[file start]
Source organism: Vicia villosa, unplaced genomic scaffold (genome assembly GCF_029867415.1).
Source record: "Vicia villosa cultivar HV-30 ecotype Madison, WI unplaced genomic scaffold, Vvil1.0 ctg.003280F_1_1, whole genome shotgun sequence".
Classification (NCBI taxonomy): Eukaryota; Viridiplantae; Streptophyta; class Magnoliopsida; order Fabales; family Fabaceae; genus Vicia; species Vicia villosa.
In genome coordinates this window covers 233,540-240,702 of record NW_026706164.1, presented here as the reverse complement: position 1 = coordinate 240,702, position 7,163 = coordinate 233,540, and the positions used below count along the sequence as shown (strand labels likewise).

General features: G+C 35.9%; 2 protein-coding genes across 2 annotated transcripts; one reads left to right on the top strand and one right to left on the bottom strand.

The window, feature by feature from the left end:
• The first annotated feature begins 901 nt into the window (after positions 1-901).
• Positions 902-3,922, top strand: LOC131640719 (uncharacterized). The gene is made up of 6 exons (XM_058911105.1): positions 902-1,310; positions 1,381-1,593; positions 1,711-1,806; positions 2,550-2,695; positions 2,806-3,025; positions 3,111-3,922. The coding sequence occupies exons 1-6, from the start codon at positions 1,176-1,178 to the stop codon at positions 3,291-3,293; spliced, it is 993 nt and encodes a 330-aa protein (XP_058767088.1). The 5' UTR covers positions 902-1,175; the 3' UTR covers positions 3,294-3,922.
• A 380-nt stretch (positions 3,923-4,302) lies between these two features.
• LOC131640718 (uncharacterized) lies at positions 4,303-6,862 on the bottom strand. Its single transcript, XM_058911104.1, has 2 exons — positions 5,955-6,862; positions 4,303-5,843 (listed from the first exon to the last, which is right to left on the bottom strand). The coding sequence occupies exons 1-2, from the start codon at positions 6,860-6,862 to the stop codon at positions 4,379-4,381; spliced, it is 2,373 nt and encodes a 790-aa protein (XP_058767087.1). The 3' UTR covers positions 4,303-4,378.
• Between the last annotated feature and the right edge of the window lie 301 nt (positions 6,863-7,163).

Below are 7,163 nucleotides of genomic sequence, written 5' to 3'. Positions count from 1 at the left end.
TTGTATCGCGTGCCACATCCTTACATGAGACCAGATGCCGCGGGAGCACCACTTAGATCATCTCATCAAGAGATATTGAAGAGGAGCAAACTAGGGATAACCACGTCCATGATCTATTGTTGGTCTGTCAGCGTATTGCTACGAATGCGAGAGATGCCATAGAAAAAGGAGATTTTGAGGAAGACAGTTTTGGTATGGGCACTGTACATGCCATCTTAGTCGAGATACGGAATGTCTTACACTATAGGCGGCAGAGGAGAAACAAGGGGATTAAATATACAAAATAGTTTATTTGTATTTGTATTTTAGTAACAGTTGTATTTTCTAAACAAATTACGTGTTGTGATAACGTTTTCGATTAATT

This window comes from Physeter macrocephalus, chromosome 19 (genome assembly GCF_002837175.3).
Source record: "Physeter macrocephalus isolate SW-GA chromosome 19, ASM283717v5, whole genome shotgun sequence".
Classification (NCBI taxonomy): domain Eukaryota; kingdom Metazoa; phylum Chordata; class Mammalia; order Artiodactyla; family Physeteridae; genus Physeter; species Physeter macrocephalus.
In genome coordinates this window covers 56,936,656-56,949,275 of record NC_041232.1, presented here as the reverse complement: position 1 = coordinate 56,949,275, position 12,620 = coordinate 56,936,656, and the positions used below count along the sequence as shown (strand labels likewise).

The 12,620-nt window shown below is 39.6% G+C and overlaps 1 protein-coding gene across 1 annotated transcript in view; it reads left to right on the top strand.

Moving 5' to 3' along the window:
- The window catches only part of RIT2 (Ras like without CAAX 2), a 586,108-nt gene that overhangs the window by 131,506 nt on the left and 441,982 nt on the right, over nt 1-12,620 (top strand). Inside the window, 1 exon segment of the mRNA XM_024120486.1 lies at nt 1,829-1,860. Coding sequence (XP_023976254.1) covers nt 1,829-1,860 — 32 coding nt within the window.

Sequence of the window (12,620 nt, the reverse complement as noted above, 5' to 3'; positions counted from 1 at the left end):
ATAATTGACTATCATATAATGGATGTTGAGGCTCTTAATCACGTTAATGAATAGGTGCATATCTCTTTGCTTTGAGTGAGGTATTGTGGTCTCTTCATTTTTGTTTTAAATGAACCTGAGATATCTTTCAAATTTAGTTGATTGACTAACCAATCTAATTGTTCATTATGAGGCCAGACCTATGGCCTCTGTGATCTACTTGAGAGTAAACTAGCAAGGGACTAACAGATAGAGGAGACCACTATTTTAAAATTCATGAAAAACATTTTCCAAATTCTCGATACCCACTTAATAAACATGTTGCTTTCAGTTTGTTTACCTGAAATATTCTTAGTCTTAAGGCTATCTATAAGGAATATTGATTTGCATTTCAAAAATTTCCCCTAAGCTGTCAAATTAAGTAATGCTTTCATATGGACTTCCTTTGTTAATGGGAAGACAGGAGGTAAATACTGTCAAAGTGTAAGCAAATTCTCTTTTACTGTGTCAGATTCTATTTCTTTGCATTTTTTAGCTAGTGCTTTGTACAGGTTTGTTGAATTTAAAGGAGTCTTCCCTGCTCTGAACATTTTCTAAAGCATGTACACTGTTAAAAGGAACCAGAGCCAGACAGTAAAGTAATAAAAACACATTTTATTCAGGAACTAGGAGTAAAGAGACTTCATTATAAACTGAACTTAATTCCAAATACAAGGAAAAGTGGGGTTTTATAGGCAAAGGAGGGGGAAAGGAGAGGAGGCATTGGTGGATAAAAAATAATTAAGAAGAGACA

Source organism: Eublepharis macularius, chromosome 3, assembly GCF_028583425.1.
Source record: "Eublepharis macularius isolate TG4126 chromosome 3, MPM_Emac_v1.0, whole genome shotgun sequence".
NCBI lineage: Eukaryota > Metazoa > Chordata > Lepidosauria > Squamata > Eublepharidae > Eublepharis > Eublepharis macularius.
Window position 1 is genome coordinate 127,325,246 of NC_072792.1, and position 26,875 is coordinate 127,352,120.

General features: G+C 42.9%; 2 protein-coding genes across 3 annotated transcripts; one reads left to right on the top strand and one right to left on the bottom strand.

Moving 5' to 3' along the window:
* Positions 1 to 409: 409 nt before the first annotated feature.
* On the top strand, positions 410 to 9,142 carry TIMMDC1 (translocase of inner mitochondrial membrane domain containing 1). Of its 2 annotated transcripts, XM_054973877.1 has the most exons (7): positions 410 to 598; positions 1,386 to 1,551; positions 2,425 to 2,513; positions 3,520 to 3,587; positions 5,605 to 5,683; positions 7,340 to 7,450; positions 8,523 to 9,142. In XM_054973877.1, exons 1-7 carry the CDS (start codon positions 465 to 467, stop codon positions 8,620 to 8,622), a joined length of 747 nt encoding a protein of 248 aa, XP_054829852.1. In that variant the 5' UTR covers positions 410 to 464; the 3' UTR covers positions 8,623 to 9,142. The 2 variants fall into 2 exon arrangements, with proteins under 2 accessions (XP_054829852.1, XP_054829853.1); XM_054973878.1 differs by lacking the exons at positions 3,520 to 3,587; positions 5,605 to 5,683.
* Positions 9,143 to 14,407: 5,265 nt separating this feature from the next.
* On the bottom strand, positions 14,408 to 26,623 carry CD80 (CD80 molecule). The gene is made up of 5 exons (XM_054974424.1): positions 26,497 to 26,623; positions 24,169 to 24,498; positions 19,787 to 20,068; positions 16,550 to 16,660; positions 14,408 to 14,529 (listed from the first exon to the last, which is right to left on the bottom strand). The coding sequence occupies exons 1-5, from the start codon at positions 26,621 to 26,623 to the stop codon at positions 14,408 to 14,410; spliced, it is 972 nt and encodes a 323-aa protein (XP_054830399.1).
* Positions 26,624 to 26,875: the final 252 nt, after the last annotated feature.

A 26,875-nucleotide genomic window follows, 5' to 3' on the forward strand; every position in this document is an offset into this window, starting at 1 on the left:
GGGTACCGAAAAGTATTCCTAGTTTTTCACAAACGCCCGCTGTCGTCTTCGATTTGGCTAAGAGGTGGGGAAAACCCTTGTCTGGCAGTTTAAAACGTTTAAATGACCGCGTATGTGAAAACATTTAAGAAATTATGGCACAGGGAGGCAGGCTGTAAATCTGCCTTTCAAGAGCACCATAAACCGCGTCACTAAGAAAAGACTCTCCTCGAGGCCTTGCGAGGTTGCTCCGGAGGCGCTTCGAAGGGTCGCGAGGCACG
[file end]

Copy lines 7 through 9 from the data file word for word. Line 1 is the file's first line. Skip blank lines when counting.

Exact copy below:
• The first annotated feature begins 901 nt into the window (after positions 1-901).
• Positions 902-3,922, top strand: LOC131640719 (uncharacterized). The gene is made up of 6 exons (XM_058911105.1): positions 902-1,310; positions 1,381-1,593; positions 1,711-1,806; positions 2,550-2,695; positions 2,806-3,025; positions 3,111-3,922. The coding sequence occupies exons 1-6, from the start codon at positions 1,176-1,178 to the stop codon at positions 3,291-3,293; spliced, it is 993 nt and encodes a 330-aa protein (XP_058767088.1). The 5' UTR covers positions 902-1,175; the 3' UTR covers positions 3,294-3,922.
• A 380-nt stretch (positions 3,923-4,302) lies between these two features.